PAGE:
Mitt Romney, the candidate who doesn't come down on the side of any issue so much as he tries to surround them all, seemed confused this time about what he wants to do with aid to Israel.
When Texas Gov. Rick Perry said at Saturday night's Republican candidates' foreign policy debate in South Carolina that on funding foreign aid "Every country would start at zero," Romney chimed in, "I agree with Governor Perry. Start everything at zero," Politico reported.
There was a collective gasp from Republican Jewish operatives who are planning once again to target Barack Obama as hostile to the Jewish state – a strategy that backfired on them in 2008, especially in Florida.
Both the Perry and Romney campaigns, after some prodding, came out with a typical politician's response: "That may be what I said but that's not what I meant."
Later in the debate, moderator Scott Pelley of CBS read a question from Twitter asking, “Does governor Perry’s foreign aid starts at zero include Israel?”
“Absolutely,” Perry answered.
The Republican Jewish Coalition tweeted Ben Smith at Politico: "hoping @perrytruthteam will brief their man on 10-year Memorandum of Understanding that governs US- #Israel funding levels."
Perry's properly prodded handlers eventually tweeted: "Obviously Israel is a special ally and my bet is we would be funding them at some substantial level. But it makes sense for everyone to come in at zero and make your case."
Delighted Democrats took these answers, especially Romney's because he is the frontrunner while Perry seems to be steadily dropping to the back of the pack, and began firing away.
Rep. Debbie Wasserman Schultz, chair of the Democratic National Committee, grabbed an opportunity to tell Jewish voters, "We're more pro-Israel than the other guys."
“I’m aghast that the leading Republican contenders for President tonight, including Mitt Romney, pledged to zero out the foreign aid budget including the traditional and vital support the U.S. has provided the Jewish state of Israel for its security. I cannot think of a more irresponsible, risky or deplorable position towards our most important friend and ally," she declared.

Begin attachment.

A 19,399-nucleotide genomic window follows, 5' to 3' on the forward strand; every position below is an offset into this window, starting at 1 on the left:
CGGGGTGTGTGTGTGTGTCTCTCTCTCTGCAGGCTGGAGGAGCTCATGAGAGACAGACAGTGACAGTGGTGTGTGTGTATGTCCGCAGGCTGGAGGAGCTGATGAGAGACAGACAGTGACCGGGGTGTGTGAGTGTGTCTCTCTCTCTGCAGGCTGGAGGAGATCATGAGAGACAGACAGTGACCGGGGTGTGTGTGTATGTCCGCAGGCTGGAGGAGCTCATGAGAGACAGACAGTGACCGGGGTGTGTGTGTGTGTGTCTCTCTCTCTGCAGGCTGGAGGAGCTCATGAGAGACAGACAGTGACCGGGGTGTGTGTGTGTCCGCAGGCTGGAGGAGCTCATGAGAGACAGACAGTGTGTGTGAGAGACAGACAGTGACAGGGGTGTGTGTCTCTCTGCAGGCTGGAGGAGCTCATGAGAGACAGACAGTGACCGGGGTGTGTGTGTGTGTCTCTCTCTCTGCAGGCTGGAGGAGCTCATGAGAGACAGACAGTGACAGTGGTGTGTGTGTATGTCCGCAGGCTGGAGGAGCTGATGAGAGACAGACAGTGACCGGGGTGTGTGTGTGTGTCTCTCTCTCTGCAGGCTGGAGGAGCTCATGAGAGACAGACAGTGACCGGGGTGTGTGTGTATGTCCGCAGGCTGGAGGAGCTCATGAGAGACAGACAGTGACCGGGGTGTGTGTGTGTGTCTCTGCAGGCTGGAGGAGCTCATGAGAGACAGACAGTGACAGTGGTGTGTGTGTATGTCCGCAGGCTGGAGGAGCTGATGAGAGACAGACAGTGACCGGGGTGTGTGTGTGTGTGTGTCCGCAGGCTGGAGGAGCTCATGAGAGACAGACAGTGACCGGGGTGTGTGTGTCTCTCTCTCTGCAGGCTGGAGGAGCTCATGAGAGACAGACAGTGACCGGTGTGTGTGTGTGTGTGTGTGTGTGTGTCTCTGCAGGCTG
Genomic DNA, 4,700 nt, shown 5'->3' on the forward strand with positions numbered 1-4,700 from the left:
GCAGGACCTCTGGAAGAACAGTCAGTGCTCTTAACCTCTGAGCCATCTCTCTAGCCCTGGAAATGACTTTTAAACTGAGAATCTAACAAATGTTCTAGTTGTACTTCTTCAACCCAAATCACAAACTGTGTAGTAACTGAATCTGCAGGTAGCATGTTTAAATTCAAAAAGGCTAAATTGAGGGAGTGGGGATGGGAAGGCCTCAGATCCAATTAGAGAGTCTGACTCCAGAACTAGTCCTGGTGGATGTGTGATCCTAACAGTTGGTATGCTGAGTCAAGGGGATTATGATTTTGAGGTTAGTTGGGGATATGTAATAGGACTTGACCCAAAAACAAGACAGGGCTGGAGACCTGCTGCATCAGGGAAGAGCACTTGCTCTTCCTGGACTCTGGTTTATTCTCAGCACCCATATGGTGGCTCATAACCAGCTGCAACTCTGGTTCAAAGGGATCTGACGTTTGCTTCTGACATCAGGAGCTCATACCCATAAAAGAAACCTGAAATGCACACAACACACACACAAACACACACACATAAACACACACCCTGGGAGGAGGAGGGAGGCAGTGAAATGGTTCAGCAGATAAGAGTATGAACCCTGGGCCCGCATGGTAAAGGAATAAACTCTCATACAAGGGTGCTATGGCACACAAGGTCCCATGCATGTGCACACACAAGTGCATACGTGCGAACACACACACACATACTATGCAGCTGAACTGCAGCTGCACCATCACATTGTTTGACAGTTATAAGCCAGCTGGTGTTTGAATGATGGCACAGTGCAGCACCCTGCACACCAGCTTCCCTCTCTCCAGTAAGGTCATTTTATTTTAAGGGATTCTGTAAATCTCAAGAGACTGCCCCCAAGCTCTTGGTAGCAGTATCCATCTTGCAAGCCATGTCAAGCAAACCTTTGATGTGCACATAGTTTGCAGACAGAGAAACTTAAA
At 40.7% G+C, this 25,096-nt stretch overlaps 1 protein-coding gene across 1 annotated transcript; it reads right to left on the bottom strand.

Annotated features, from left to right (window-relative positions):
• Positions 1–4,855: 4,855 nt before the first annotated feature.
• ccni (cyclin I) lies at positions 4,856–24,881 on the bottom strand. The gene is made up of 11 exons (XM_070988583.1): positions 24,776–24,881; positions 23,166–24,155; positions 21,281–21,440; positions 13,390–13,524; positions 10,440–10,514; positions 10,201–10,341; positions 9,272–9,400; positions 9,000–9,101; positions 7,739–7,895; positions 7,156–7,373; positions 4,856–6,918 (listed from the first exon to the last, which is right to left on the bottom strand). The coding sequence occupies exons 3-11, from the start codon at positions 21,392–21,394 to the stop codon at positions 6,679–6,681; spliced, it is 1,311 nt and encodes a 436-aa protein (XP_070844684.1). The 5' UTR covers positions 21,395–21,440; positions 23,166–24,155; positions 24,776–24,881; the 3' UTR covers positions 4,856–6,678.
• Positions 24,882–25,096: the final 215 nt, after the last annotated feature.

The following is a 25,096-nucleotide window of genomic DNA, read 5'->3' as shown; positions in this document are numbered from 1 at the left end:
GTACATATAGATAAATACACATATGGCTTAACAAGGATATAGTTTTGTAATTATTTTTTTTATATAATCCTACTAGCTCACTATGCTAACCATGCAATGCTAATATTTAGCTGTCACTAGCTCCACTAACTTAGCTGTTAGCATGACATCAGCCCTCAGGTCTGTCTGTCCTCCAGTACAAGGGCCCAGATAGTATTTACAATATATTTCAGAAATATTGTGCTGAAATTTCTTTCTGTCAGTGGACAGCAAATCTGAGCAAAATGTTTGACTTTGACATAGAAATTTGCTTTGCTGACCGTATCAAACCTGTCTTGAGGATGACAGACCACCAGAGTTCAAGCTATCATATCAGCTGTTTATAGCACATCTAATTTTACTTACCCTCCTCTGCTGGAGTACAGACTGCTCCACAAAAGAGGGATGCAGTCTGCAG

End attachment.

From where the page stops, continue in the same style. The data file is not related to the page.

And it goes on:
It was quickly obvious neither GOP hopeful had done his homework and both were just shooting from the lip and pandering to the xenophobia of their conservative audience. The U.S. and Israel have a 10-year agreement to provide Israel with security assistance worth approximately $30 billion, as RJC tried to remind Perry's staff. Perry and Romney suggested they would scrap that in favor of a zero-based foreign aid budget.
A day later Romney attempted a partial retreat when a spokesperson emailed AFP: "Mitt Romney firmly believes that the United States must continue supporting Israel and increase military aid to our strongest friend and ally."
Perry's campaign released a statement describing him as "a friend to Israel" who "understands the challenges faced by the country," which is "a unique and vital political and economic partner for the United States," AFP reported.
But, most revealing, neither candidate pledged to maintain the current level of U.S. aid to Israel under the agreement signed during the Bush Administration and extending beyond the end of the term of the president to be elected next year.
The question of foreign aid is one that needs and deserves serious discussion, not self-aggrandizing political pandering, but don't look for any of that in this or any election year.
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